skip to main content

Search for: All records

Creators/Authors contains: "Felix, J."

Note: When clicking on a Digital Object Identifier (DOI) number, you will be taken to an external site maintained by the publisher. Some full text articles may not yet be available without a charge during the embargo (administrative interval).
What is a DOI Number?

Some links on this page may take you to non-federal websites. Their policies may differ from this site.

  1. Abstract

    Mosquito bites transmit a number of pathogens via salivary droplets deposited during blood-feeding, resulting in potentially fatal diseases. Little is known about the genomic content of these nanodroplets, including the transmission dynamics of live pathogens. Here we introduce Vectorchip, a low-cost, scalable microfluidic platform enabling high-throughput molecular interrogation of individual mosquito bites. We introduce an ultra-thin PDMS membrane which acts as a biting interface to arrays of micro-wells. Freely-behaving mosquitoes deposit saliva droplets by biting into these micro-wells. By modulating membrane thickness, we observe species-dependent differences in mosquito biting capacity, utilizable for selective sample collection. We demonstrate RT-PCR andmore »focus-forming assays on-chip to detect mosquito DNA, Zika virus RNA, as well as quantify infectious Mayaro virus particles transmitted from single mosquito bites. The Vectorchip presents a promising approach for single-bite-resolution laboratory and field characterization of vector-pathogen communities, and could serve as a powerful early warning sentinel for mosquito-borne diseases.

    « less
  2. Free, publicly-accessible full text available August 1, 2023
  3. Free, publicly-accessible full text available July 1, 2023
  4. Bacterial hopanoid lipids are ubiquitous in the geologic record and serve as biomarkers for reconstructing Earth’s climatic and biogeochemical evolution. Specifically, the abundance of 2-methylhopanoids deposited during Mesozoic ocean anoxic events (OAEs) and other intervals has been interpreted to reflect proliferation of nitrogen-fixing marine cyanobacteria. However, there currently is no conclusive evidence for 2-methylhopanoid production by extant marine cyanobacteria. As an alternative explanation, here we report 2-methylhopanoid production by bacteria of the genusNitrobacter, cosmopolitan nitrite oxidizers that inhabit nutrient-rich freshwater, brackish, and marine environments. The model organismNitrobacter vulgarisproduced only trace amounts of 2-methylhopanoids when grown in minimal medium or withmore »added methionine, the presumed biosynthetic methyl donor. Supplementation of cultures with cobalamin (vitamin B12) increased nitrite oxidation rates and stimulated a 33-fold increase of 2-methylhopanoid abundance, indicating that the biosynthetic reaction mechanism is cobalamin dependent. BecauseNitrobacterspp. cannot synthesize cobalamin, we postulate that they acquire it from organisms inhabiting a shared ecological niche—for example, ammonia-oxidizing archaea. We propose that during nutrient-rich conditions, cobalamin-based mutualism intensifies upper water column nitrification, thus promoting 2-methylhopanoid deposition. In contrast, anoxia underlying oligotrophic surface ocean conditions in restricted basins would prompt shoaling of anaerobic ammonium oxidation, leading to low observed 2-methylhopanoid abundances. The first scenario is consistent with hypotheses of enhanced nutrient loading during OAEs, while the second is consistent with the sedimentary record of Pliocene–Pleistocene Mediterranean sapropel events. We thus hypothesize that nitrogen cycling in the Pliocene–Pleistocene Mediterranean resembled modern, highly stratified basins, whereas no modern analog exists for OAEs.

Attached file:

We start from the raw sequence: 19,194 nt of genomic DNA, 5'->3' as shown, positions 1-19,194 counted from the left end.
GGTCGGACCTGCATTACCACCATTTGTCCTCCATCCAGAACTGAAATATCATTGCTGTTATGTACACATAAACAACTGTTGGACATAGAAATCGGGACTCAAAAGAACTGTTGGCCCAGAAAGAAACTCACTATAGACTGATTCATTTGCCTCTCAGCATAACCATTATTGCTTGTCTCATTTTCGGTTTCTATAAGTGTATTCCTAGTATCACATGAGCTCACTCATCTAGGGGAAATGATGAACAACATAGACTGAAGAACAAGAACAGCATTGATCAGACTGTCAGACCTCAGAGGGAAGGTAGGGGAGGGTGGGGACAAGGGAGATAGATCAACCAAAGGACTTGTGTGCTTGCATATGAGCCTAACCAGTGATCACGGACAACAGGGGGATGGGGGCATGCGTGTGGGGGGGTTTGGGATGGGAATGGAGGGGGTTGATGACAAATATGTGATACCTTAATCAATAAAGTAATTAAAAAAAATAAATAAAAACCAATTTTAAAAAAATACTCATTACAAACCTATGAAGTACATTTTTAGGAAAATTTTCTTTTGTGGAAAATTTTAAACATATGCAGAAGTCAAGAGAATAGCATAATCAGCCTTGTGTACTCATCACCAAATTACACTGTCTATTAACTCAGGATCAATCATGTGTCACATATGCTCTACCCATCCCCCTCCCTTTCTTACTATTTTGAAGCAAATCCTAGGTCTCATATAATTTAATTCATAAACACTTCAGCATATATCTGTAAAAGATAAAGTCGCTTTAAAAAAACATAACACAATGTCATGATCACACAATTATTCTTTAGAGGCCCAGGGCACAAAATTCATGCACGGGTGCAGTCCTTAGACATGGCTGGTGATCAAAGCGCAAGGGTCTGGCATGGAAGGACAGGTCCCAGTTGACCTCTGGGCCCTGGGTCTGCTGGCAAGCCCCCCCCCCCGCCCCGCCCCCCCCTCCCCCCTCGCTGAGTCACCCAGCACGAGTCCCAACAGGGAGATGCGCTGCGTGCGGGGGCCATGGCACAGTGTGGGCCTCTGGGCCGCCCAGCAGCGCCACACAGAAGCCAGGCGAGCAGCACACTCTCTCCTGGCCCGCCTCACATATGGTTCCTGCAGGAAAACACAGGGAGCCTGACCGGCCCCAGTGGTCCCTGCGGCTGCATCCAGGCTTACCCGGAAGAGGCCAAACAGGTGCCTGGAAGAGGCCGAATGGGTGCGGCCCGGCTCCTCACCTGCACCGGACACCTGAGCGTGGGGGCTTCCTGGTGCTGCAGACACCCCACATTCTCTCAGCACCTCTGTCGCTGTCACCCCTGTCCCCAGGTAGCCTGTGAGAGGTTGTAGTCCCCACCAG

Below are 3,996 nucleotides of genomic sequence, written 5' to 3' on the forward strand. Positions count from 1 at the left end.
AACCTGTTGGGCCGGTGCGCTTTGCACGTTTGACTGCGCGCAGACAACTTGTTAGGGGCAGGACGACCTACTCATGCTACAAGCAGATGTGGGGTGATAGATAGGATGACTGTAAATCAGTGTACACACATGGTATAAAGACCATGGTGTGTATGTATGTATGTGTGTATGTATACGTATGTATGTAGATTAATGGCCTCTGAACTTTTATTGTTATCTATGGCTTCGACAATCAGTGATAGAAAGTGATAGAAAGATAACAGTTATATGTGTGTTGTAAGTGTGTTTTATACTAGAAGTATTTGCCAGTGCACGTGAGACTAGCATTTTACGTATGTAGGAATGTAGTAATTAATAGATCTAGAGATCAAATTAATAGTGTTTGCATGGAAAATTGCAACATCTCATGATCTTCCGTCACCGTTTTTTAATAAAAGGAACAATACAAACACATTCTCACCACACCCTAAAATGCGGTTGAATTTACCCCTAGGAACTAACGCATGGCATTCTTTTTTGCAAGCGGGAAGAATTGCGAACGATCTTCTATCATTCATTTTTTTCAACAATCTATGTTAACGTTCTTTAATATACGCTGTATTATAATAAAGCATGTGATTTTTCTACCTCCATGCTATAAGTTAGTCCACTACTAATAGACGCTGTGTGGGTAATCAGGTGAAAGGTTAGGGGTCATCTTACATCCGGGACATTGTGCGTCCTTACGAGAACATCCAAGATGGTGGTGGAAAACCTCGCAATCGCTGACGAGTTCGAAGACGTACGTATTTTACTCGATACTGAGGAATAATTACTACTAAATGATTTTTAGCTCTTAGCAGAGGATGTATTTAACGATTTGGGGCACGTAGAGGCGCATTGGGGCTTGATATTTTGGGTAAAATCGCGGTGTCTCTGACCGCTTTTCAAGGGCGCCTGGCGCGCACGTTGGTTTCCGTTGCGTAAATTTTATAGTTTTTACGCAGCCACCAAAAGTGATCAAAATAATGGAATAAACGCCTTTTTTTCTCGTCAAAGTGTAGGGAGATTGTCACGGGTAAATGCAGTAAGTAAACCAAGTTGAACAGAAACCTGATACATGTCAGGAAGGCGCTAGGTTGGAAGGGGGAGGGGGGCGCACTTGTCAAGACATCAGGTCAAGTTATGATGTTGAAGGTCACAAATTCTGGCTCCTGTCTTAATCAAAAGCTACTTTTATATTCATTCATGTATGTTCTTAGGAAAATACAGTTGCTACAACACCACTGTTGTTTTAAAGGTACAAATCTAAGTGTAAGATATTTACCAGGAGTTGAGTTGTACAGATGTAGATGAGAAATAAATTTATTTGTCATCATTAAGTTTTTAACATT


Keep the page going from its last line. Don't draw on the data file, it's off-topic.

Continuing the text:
« less
  5. Abstract With the advance of particle accelerator and detector technologies, the neutrino physics landscape is rapidly expanding. As neutrino oscillation experiments enter the intensity and precision frontiers, neutrino–nucleus interaction measurements are providing crucial input. MINERvA is an experiment at Fermilab dedicated to the study of neutrino–nucleus interactions in the regime of incident neutrino energies from one to few GeV. The experiment recorded neutrino and antineutrino scattering data with the NuMI beamline from 2009 to 2019 using the Low-Energy and Medium-Energy beams that peak at 3GeV and 6GeV, respectively. This article reviews the broad spectrum of interesting nuclear and particle physicsmore »that MINERvA investigations have illuminated. The newfound, detailed knowledge of neutrino interactions with nuclear targets thereby obtained is proving essential to continued progress in the neutrino physics sector.« less
    Free, publicly-accessible full text available December 1, 2022
  6. Free, publicly-accessible full text available November 1, 2022